“I don’t believe that public education is or should be a marketplace,” Sen. Morgan McGarvey (D-Louisville) said. “But if you believe that this is driven by competition, why is one school given a distinct and unfair advantage in law?”
Gov. Andy Beshear has also voiced opposition to the bill and if he vetoes it, every single lawmaker in the House that voted for it would need to vote for it again in order to override his veto.
Teacher’s union KY 120 United-AFT filed an ethics complaint this week against Rep. Kim Banta (R-Fort Mitchell), saying she should have recused herself instead of voting for the bill because her husband works for a company that is trying to build a potential charter school in Northern Kentucky.
Income tax cut
Kentucky lawmakers introduced a budget with more than a billion dollars in leftover revenue that wasn’t spent, and Republicans planned to use some of that to offset an income tax cut.
Multiple proposals were floated by lawmakers in both chambers, but the final product resulted in a half-percent decrease in the state income tax rate in each of the next two years, depending on if Kentucky hits certain revenue thresholds.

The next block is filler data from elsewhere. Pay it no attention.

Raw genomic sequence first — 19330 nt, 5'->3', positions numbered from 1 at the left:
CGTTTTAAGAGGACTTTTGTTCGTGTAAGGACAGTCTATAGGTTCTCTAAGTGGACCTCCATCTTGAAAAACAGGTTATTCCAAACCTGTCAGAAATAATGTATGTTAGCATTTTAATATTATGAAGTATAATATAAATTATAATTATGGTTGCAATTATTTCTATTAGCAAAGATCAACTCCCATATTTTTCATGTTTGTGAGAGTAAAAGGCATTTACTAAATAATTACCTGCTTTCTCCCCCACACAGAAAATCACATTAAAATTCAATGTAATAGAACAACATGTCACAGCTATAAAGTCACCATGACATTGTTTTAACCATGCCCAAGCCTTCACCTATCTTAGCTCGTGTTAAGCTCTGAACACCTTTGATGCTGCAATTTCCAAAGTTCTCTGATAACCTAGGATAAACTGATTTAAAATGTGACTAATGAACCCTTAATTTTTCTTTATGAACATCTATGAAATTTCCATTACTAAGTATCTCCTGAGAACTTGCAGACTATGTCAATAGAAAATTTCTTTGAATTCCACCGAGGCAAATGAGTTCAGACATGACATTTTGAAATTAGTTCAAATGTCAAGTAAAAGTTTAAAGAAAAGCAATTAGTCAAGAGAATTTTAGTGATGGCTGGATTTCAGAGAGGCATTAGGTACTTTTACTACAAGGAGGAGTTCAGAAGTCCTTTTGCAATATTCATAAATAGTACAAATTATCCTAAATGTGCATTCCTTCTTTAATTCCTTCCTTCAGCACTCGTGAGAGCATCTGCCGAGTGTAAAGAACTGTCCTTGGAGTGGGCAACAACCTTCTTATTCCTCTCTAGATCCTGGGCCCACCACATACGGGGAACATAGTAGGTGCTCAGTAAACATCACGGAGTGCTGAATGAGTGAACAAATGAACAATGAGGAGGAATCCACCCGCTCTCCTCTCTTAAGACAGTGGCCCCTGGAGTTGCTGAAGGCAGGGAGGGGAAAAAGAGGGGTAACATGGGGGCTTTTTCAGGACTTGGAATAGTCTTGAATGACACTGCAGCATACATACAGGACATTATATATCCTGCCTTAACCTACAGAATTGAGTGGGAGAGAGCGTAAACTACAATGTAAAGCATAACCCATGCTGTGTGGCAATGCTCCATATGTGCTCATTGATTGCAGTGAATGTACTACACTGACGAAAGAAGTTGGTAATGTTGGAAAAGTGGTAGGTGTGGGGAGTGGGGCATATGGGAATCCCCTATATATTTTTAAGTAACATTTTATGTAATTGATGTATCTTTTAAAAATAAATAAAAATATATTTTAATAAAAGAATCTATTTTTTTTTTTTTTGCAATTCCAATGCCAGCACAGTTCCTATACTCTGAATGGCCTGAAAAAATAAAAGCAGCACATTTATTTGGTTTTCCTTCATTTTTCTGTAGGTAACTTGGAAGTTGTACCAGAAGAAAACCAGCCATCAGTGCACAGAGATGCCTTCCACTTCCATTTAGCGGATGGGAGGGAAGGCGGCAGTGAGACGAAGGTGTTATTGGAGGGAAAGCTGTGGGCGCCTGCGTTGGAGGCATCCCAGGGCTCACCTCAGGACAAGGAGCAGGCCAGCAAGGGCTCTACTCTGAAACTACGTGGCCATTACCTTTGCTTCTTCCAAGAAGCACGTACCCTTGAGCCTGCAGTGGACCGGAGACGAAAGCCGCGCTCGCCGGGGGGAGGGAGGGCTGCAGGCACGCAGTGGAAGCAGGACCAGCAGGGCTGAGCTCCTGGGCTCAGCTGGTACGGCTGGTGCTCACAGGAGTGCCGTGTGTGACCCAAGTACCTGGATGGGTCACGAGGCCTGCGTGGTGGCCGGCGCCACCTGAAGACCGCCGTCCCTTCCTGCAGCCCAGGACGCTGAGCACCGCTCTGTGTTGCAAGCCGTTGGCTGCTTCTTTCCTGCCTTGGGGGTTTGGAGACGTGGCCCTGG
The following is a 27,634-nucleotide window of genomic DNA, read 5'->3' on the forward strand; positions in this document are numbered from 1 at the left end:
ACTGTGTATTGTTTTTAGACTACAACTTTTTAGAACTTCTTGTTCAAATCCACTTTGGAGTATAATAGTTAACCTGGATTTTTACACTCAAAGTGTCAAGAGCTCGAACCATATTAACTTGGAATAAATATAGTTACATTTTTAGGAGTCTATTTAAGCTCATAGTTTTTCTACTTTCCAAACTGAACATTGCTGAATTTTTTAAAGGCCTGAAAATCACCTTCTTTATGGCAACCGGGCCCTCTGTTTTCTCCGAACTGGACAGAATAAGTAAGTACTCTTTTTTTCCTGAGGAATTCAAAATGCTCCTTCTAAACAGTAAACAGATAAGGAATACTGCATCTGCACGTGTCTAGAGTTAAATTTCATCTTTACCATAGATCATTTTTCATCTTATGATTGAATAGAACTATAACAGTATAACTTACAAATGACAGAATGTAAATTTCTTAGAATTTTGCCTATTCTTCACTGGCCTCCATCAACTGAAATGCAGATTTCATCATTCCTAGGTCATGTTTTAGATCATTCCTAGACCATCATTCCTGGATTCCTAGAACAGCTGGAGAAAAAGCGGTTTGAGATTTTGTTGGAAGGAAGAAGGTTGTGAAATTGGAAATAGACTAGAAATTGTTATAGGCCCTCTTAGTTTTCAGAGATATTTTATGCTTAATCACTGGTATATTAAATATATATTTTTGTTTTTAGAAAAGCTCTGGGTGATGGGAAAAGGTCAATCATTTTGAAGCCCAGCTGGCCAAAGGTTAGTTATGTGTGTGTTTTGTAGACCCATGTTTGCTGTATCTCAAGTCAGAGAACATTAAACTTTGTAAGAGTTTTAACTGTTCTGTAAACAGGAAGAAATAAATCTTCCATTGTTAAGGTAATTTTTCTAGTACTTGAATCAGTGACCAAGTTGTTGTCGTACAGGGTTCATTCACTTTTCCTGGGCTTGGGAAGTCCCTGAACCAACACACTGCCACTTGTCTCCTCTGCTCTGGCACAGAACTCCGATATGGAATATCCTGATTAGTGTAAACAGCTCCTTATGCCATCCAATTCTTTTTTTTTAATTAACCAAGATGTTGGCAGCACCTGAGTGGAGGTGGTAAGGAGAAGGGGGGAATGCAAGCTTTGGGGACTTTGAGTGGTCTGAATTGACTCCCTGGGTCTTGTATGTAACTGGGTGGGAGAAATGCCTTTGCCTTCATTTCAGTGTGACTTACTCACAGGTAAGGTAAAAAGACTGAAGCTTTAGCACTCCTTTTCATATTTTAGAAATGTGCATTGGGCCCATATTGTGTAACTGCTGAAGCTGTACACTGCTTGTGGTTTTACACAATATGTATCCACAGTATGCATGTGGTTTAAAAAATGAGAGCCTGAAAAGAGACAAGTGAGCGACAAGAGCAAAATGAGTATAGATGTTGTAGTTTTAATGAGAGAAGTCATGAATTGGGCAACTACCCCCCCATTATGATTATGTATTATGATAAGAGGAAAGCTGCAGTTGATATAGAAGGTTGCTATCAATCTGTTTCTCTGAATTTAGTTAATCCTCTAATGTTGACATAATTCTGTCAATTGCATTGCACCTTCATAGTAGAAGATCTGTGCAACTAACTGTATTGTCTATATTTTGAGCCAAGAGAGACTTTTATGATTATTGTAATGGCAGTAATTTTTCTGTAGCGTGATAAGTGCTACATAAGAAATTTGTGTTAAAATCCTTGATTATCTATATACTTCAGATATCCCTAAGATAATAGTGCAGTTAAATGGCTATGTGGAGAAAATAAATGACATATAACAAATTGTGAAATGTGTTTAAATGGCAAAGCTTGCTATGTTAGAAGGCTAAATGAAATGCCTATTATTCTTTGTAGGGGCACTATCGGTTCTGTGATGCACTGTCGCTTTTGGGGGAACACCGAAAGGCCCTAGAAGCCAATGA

“Do we want hard-working Kentuckians to have more money in their pockets in two years than they have today?” Sen. Chris McDaniel (R-Ryland Heights) said. “Do you know better how to spend your money than the government? And my answer is yes.”
The new version of House Bill 8 was unveiled about two hours before the Senate floor voted on it, angering opponents of the measure.
“I’ve heard several people say they’re proud of this bill,” McGarvey said. “Then why hide it?”
Originally, the House wanted to phase out the income tax entirely and the Senate wanted to offer $500 rebates for individual filers.
Armed officers in school